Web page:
Search operations were conducted primarily in collapsed structures and vehicles. Despite the complexity, canines accorded themselves well, a testament to their vigorous training and FEMA testing standards. Despite heat and humidity, no issues secondary to these conditions were reported (dehydration, heat stress). Aftershocks did not affect canine search operations.

Illness and injury reports involved 3 canines (dehydration, wound, knee ligament injury). The majority of canines had no health issues, and those reported were minor (non-life-threatening) and treated appropriately. The orthopedic injury did place the canine out of service, however search operations were not compromised.

Briefings involving specific canine-related concerns were conducted in addition to general information. This information was provided by the author, representing the USAR Veterinary Group. The scope of disease and insect-vector issues unfamiliar to United States based operations can be extensive in foreign countries. Access to information before conducting operations allows for preventative measures to be set in place. The Nepal information is provided in the appendix for reference.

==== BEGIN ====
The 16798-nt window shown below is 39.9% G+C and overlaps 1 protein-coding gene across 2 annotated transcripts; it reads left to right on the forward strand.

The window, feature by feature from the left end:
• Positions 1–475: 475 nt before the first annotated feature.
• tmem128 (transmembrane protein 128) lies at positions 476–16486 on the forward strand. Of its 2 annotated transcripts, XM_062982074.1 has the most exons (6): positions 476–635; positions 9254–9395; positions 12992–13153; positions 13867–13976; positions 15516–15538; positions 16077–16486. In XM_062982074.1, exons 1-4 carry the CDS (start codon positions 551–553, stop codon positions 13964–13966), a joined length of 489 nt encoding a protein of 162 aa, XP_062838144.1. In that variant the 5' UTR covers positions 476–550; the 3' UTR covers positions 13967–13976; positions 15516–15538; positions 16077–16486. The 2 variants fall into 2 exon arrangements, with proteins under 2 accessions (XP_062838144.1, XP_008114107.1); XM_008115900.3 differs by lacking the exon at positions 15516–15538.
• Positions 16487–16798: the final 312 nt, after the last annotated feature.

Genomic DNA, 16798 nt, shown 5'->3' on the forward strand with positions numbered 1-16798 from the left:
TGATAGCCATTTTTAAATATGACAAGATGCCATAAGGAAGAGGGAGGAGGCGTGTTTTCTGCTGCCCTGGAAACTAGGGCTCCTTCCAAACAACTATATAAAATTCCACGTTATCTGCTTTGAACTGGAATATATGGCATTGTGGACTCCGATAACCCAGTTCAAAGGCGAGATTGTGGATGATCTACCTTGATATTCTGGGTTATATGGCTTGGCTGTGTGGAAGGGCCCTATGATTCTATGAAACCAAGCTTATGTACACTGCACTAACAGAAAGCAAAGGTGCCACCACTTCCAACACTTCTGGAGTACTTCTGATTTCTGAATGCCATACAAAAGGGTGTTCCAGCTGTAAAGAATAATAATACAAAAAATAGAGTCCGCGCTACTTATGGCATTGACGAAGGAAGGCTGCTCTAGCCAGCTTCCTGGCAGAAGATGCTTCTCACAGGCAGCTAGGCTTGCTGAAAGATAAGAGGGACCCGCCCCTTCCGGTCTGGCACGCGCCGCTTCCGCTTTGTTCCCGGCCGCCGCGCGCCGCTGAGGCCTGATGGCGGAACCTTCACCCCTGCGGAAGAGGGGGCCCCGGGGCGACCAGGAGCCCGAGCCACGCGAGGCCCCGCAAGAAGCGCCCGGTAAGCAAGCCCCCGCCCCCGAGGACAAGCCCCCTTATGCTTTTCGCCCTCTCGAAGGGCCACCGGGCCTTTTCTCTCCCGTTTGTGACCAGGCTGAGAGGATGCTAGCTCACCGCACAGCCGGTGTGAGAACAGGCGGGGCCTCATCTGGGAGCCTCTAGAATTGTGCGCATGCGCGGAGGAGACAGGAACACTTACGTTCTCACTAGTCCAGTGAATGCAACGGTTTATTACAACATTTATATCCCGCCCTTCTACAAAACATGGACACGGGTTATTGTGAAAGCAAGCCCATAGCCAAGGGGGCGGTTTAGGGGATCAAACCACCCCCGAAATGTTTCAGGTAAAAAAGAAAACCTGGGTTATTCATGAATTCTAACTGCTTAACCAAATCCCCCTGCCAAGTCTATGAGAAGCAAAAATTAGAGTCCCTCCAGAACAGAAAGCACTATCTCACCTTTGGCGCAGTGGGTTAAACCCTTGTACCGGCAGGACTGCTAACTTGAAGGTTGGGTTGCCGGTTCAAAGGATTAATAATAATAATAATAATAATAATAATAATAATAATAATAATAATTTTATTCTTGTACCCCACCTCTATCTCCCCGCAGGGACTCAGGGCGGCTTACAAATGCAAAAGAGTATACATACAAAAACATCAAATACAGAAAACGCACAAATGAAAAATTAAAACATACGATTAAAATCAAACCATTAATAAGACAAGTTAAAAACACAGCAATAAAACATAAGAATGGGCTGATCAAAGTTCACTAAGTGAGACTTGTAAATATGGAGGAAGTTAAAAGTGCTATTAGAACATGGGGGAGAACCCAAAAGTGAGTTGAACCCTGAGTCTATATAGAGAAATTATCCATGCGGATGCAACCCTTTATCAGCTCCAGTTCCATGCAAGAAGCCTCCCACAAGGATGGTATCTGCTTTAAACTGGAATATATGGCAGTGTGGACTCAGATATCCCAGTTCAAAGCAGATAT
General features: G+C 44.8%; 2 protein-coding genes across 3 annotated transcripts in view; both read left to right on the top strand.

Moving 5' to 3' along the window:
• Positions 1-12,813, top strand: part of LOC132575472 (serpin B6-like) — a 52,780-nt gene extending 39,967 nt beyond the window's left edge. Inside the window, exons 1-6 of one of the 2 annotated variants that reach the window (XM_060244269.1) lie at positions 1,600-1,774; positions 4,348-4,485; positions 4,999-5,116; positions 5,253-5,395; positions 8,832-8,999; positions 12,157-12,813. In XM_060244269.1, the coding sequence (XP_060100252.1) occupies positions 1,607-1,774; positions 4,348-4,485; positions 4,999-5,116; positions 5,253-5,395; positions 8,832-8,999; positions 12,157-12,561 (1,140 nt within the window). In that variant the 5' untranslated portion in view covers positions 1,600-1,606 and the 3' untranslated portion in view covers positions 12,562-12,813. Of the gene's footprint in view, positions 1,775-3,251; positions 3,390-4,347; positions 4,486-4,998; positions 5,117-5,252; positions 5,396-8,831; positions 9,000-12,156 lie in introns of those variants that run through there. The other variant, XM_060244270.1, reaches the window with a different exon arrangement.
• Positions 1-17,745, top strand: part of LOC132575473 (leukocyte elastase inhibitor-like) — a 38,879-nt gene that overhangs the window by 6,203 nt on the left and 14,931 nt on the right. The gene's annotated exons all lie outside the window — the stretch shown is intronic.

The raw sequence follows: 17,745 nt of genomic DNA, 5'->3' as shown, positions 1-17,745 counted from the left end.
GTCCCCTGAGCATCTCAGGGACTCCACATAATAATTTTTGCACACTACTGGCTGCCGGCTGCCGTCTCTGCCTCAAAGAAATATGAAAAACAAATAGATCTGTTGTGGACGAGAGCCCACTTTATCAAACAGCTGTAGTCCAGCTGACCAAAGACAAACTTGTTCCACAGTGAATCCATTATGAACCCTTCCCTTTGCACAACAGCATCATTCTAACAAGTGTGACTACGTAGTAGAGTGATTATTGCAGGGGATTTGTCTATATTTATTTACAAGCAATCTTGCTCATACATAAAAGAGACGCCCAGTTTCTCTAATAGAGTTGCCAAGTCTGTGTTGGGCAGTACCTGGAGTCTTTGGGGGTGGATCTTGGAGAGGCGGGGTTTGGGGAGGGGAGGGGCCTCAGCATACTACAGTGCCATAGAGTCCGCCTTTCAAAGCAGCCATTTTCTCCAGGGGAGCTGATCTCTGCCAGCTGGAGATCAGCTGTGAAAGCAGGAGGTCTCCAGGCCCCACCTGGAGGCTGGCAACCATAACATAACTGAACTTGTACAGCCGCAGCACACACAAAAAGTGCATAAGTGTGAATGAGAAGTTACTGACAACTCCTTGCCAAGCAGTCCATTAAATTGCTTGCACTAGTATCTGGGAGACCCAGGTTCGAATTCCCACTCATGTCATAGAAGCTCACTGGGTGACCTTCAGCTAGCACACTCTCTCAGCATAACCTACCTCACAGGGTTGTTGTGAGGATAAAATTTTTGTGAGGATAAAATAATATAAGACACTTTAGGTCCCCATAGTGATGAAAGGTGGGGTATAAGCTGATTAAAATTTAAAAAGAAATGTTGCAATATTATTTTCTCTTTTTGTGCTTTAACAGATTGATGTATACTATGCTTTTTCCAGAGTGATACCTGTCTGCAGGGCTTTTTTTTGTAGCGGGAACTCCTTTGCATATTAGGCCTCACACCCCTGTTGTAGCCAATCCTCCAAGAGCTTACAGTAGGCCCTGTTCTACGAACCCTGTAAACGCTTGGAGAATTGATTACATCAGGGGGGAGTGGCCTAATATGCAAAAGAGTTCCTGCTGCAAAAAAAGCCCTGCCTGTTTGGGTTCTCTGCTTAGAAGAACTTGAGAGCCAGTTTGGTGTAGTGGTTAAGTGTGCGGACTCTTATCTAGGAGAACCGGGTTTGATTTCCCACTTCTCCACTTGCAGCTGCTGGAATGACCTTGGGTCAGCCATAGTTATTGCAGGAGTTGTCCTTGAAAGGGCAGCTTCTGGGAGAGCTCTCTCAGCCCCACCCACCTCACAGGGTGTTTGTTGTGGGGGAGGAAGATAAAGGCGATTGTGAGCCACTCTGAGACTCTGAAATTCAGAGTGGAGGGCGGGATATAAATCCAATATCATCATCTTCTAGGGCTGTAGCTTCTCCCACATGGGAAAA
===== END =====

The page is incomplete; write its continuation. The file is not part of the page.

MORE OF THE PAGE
Decontamination was provided after all shifts for all canines. Canine-specific shampoos and conditioners were used as a response to lessons learned from the Oso, WA landslide deployment. Dishwashing liquid is unsurpassed in breaking up oil-based contamination, but chronic use caused skin drying, loss of protective oils, and scratching that resulted in infected skin.

Cultural considerations involving attitudes towards dogs in general vary around the world. In Haiti, the populace was wary of the search dogs, and handlers were wary of giving their canines water in front of on lookers who did not have enough for themselves. In Nepal, stray dogs needed to be kept at bay, and search dogs required protection from strays with respect to physical contact and potential spread of disease.


Survey Data